During 2014, Adif recorded revenues of €569.5 million, of which €134.6 million related to rental income and services. Of that amount, €61.4 million was generated by the lease of buildings, shops and other properties and €71.8 million was generated by the use of fibre optics. Therefore, the contribution of rental income from retail stores, homes and plots represented around one tenth of total revenues. On the basis of the data about the uptake of retail units at Spanish train stations, that amount could increase significantly if the occupancy rates were improved.

The 307 available stores owned by Adif are spread across 75 train stations, according to the data from the body that sits under the Ministry of Development. The station in Albacete Los Llanos has the highest number of empty units, with 29 in total, covering a combined surface area of 3,953 m2. Meanwhile, the station in Córdoba has 12 stores available, with a surface area of 3,255 m2, whilst the station in Cáceres has 13 free units, covering 2,313 m2.

After Albacete, Córdoba and Cáceres, the stations with the most available space are Pontevedra and Madrid Chamartín, with 2,160 m2 (10 stores) and 1,996 m2 (5 stores), respectively. The station in the Spanish capital has various units available, where according to the website of the state-owned company, shops, a restaurant and car rental parking could be opened.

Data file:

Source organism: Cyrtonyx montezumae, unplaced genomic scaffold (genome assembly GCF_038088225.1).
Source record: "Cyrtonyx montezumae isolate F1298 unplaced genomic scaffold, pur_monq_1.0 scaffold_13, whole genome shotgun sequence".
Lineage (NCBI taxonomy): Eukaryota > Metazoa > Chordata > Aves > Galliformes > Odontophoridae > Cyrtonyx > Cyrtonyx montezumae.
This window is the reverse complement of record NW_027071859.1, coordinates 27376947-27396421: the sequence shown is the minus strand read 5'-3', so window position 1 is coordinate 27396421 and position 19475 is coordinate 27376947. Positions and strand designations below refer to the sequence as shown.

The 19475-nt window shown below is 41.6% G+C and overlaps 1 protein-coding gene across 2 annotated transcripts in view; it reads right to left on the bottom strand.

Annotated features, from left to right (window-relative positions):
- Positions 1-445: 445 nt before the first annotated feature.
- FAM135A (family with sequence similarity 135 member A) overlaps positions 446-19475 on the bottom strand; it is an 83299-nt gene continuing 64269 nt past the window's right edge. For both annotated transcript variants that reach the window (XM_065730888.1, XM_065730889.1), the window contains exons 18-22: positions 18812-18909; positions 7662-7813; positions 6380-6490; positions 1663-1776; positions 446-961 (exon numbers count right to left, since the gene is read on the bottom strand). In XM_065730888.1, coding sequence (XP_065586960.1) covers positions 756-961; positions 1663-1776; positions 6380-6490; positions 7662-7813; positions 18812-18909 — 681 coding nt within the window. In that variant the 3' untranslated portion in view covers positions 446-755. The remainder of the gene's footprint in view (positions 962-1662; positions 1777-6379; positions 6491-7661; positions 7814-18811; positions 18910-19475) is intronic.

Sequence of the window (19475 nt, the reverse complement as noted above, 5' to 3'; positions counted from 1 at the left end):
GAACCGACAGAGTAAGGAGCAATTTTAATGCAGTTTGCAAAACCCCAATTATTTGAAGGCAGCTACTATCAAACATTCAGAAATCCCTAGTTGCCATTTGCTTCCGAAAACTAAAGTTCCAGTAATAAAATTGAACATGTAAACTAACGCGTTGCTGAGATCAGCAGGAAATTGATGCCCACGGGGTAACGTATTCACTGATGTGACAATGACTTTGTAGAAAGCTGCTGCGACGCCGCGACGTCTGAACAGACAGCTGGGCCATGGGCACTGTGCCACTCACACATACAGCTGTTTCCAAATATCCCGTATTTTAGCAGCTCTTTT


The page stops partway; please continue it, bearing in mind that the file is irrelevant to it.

By contrast, in Madrid’s other major train station, Atocha, there is not a single square metre available for rent. At the other main train stations in Spain, Barcelona Sans has just one store available, measuring 48 m2, whilst Sevilla Santa Justa also has just one unit without a tenant, measuring 28 m2.

By contrast, at the high speed train station Valencia Joaquín Sorolla, there are seven units without a tenant, with a total surface area of 346 m2. There are six empty shops at Zaragoza Delicias, with a total surface area of 161 m2. And at María Zambrano in Málaga, one shop is available, along with two sites for ATMs.

Empty for several years

The majority of the retail spaces are available to rent immediately. Nevertheless, some of them have been empty for several years. In certain cases, that is because they need major renovations. Others will be available from early 2016, which is why Adif has now begun to market them.

The supply from the railway manager, which launched a plan two years ago to get rid of many of the homes and land under its ownership, includes units that may be used as shops, restaurants, cafeterias, kiosks, offices, bookshops, ATMs, parking and car rental. At certain train stations, Adif prohibits any new tenants from using properties to undertake activities already in operation at existing stores.

During 2015, the prices of the retail units at Adif’s train stations have ranged between €975/month, for stores measuring up to 8 m2, and €10,500/month, for stores measuring up to 30 m2. (…).

Original story: El Economista (by Javier Mesones)

Translation: Carmel Drake